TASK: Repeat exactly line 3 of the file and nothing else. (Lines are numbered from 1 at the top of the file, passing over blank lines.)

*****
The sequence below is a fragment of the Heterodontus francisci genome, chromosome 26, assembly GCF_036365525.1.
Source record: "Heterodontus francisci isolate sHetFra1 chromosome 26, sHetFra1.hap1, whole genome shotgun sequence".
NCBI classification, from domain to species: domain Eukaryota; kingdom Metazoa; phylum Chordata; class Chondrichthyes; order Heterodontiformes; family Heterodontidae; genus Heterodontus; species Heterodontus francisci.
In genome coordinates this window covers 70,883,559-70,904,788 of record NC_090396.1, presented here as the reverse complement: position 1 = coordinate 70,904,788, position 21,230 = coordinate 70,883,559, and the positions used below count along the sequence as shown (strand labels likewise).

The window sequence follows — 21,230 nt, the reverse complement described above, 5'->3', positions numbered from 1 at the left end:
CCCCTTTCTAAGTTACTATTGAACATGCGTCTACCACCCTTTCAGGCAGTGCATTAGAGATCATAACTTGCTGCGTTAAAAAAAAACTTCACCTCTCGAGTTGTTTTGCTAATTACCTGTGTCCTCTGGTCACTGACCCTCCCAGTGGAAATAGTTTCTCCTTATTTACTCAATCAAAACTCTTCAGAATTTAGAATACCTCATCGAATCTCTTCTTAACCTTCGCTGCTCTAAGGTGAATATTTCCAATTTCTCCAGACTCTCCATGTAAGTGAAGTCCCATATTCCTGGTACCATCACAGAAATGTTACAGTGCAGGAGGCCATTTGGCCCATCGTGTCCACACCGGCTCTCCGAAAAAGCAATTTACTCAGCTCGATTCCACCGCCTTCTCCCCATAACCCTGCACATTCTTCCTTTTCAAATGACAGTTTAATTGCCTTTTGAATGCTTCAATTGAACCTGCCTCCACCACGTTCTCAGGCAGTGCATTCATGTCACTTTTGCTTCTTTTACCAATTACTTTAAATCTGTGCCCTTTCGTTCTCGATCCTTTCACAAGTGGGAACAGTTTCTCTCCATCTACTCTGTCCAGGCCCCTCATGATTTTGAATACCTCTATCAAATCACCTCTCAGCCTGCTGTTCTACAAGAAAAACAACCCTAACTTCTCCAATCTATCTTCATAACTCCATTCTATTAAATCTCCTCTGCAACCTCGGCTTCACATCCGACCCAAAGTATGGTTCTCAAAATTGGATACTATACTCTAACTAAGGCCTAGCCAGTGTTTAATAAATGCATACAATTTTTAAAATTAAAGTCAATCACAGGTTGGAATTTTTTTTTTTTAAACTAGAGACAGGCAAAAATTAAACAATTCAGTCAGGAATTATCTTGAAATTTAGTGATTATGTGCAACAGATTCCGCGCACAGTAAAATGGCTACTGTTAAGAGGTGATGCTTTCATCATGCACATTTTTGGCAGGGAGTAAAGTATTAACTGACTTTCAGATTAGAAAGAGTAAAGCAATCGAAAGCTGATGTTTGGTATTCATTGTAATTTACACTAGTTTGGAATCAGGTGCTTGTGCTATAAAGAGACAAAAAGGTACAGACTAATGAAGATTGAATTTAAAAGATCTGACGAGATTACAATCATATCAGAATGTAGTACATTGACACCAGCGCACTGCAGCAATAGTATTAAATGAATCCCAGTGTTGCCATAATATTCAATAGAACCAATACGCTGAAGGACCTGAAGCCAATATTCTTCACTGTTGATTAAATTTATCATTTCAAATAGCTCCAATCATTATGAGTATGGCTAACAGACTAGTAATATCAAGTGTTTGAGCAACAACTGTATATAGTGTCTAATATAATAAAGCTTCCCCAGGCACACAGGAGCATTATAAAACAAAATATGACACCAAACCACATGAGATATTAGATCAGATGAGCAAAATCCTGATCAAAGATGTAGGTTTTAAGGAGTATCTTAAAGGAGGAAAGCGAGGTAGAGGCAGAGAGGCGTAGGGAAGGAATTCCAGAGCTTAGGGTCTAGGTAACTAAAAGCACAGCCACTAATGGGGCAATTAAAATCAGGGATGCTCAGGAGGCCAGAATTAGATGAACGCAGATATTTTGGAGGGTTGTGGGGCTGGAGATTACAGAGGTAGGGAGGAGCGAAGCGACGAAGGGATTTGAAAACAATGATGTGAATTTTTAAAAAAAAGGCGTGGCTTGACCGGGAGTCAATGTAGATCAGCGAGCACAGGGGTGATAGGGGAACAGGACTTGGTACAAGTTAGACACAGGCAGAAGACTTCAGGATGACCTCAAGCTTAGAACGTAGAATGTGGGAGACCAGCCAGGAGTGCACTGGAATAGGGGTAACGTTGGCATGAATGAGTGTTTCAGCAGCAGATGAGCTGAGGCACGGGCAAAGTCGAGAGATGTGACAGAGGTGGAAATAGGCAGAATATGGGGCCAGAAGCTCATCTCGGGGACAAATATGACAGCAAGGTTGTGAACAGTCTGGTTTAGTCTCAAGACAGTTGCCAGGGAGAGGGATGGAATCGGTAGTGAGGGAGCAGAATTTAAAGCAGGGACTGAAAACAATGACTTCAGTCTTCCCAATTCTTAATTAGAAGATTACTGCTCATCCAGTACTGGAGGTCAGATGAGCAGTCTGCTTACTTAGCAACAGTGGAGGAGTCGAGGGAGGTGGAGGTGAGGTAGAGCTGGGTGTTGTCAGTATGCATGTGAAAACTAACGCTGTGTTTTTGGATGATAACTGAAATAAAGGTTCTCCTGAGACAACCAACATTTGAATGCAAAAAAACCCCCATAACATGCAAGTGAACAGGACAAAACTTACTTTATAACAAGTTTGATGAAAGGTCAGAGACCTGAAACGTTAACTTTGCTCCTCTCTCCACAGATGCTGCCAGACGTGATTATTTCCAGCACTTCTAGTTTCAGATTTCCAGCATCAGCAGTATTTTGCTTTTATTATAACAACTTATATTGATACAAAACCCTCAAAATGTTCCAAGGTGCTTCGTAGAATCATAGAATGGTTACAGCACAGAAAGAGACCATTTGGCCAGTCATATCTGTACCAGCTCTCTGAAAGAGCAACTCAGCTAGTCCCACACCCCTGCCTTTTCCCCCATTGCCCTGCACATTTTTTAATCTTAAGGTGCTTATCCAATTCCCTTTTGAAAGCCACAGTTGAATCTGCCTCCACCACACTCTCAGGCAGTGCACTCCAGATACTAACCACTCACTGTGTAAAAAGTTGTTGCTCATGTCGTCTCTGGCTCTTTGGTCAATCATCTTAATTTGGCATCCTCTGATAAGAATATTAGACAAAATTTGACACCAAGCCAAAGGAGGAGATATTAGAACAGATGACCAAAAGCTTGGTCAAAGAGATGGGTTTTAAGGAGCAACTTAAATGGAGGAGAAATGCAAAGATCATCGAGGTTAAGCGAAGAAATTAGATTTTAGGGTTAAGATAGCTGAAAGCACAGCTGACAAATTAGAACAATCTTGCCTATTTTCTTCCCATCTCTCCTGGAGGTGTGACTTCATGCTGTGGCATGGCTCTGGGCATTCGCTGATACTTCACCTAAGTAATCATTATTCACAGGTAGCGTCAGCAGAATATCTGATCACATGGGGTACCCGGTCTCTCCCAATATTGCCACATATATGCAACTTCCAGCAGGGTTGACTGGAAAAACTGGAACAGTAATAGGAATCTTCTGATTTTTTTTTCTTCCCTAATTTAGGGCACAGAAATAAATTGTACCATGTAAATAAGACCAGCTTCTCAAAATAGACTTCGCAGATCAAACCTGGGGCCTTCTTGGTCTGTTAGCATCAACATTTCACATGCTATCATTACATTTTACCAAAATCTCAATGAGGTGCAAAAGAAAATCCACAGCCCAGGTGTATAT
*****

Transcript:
NCBI classification, from domain to species: domain Eukaryota; kingdom Metazoa; phylum Chordata; class Chondrichthyes; order Heterodontiformes; family Heterodontidae; genus Heterodontus; species Heterodontus francisci.